We have all become so reliant on computers these days that when the (almost inevitable) breakdown or crash occurs it can be a severe blow to your routine. If your desktop computer or laptop breaks down irretrievably, and you are left without the technology you rely on and all the data it held, life can suddenly get very difficult. Here are some tips on avoiding that situation.
Viruses, Spyware, Malware
Many common computer problems are caused by malicious software – computer viruses, spyware and malware. You can reduce your risk of encountering these problems by simply being careful; don’t open executable files attached to emails, don’t download free software from disreputable sites, and if a strange popup window appears while you’re on the internet, close it with the X in the corner or by pressing ALT+F4 – don’t click the Yes or No buttons. You will also inevitably encounter a number of warnings related to viruses, forwarded through emails or social media platforms. Some of these prompt you to take action that could itself damage your computer – if you receive such an email and aren’t sure whether it’s real or not, check against a database of virus hoaxes like that provided by Sophos, and if it’s listed as a hoax simply delete the email. Making sure that you have up to date antivirus software is also a must – McAfee offer a good range for home computers.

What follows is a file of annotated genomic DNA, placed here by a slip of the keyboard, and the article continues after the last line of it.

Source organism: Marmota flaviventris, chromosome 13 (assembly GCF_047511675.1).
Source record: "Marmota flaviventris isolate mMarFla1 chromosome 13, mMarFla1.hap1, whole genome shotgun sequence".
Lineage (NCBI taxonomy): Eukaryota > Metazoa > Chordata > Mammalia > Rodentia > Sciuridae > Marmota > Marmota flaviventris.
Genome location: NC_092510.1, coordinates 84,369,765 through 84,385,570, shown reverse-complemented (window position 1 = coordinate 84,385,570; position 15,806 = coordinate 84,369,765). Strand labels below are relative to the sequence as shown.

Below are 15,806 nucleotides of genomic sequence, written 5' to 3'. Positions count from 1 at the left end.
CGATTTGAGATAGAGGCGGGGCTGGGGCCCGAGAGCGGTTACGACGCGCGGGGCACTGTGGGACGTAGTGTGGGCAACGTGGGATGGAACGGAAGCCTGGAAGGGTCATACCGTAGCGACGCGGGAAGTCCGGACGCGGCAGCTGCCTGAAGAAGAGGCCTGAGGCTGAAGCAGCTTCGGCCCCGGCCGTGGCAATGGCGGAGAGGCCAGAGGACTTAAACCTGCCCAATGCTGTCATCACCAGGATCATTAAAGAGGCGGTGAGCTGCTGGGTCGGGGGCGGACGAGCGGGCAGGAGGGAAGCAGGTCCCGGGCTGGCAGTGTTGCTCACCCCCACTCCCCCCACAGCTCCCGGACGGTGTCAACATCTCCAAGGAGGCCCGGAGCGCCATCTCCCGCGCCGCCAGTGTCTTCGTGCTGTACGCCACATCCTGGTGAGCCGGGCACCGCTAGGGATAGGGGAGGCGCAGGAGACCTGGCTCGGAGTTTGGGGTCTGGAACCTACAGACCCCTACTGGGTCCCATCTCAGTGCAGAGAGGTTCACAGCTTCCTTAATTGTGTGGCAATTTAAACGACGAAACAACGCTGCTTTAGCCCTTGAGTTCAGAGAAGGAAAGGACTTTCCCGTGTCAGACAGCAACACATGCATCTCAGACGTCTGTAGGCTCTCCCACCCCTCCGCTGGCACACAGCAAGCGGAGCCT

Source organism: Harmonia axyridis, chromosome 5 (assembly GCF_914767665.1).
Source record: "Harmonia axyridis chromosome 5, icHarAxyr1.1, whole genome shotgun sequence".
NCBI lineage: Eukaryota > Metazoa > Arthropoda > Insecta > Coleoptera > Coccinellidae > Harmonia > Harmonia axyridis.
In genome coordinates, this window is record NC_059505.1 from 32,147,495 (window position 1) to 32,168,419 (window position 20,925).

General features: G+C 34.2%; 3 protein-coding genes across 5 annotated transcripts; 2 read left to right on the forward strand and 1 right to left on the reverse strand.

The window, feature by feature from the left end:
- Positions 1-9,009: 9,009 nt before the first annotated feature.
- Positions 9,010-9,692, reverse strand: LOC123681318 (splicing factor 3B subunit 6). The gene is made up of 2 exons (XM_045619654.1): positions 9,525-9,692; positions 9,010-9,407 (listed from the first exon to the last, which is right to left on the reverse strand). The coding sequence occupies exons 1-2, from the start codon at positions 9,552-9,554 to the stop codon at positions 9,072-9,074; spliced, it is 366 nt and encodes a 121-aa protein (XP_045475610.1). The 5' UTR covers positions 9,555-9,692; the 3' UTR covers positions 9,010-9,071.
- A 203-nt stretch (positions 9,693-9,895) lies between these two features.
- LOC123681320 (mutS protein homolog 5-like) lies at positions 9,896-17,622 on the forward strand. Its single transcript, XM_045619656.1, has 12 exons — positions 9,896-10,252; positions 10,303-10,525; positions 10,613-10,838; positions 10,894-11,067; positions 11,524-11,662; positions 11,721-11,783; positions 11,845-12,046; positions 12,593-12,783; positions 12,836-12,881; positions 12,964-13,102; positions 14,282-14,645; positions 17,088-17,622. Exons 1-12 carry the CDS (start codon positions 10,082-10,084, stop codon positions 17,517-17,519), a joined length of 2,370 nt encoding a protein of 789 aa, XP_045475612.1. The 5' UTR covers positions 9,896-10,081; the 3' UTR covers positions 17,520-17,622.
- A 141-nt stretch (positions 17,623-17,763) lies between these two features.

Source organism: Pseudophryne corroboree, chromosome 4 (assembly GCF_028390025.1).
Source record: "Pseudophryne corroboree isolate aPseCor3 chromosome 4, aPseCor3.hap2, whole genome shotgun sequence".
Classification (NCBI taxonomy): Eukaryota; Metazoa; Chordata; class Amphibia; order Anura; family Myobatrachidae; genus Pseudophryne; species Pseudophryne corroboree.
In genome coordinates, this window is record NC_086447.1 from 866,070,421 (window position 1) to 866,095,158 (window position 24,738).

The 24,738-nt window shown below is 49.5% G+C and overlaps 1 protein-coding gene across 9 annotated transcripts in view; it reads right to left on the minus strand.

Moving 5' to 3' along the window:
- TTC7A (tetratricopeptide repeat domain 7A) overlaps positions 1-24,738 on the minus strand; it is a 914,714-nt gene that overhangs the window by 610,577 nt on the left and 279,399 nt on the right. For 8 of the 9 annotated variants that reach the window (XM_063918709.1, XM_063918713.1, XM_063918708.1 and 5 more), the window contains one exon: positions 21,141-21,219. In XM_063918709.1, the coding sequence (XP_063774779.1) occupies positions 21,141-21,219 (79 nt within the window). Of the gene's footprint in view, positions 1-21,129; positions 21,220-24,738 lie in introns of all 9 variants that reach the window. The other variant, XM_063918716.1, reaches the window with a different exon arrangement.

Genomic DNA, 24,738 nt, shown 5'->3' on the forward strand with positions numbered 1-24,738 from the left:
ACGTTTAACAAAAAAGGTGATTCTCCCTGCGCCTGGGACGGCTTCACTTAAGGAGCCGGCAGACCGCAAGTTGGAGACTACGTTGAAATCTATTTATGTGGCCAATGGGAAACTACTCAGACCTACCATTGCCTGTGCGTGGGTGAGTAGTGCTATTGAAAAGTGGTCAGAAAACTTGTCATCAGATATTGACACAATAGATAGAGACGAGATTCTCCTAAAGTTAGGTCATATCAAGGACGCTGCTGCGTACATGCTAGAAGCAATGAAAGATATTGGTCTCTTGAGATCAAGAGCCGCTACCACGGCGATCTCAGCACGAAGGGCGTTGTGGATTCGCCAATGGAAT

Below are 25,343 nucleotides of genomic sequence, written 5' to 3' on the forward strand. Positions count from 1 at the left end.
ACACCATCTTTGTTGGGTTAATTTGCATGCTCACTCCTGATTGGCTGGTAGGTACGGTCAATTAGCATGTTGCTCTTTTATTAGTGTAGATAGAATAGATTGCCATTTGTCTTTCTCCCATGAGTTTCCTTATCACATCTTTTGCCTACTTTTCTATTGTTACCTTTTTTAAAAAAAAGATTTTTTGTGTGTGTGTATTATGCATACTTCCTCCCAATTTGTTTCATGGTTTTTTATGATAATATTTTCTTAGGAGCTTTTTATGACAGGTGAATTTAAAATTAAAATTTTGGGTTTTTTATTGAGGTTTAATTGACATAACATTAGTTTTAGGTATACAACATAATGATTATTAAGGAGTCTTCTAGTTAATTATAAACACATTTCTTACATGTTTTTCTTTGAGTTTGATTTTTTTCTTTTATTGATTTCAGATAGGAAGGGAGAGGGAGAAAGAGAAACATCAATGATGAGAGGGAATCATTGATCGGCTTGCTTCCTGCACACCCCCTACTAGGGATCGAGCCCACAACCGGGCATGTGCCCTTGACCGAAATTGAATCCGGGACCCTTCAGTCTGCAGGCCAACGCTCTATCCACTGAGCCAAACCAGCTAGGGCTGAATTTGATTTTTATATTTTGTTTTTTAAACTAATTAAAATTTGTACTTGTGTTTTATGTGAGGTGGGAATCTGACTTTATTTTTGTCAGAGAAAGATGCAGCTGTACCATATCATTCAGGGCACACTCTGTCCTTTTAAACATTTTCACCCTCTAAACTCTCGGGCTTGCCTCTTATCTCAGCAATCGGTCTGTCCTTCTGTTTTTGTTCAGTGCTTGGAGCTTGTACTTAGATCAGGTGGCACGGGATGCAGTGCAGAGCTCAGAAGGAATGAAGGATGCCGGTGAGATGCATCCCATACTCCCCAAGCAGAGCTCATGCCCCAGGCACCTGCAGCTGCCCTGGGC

A computer is a very complicated piece of kit, and there are a number of things that should be done regularly to keep it working at its best. One example is defragmentation- as files are installed, moved and removed from your computer, they can get split or fragmented across the drive, and the computer takes longer to find and run them. Defragmentation essentially finds the split files and puts them together in the same place again. This is a process which runs automatically in Windows 7 and 8, but not in earlier versions so if you’re using an older operating system like Windows XP you would need to do it manually. If you aren’t particularly tech-savvy, then you can find local professionals to give your computer a service – Lantech Computers in York are an excellent example.
If something does happen to your computer or laptop, being able to retrieve your data will make it a lot easier to cope. You have two options; firstly to backup locally, which means copying your data to an external storage device, and secondly to backup online, which means copying your data to an online service. This TechRadar article lists eleven recommended pieces of free software to use for making local backups. In addition to the software, you’ll need somewhere to copy your data to, such as an external hard drive which can be connected via USB. Some of these options are confusing for the novice so again, contact a local professional if you need help. For online backup services, Lifehacker offer a list of five good online services. You can also use cloud storage options like Dropbox to backup really important files.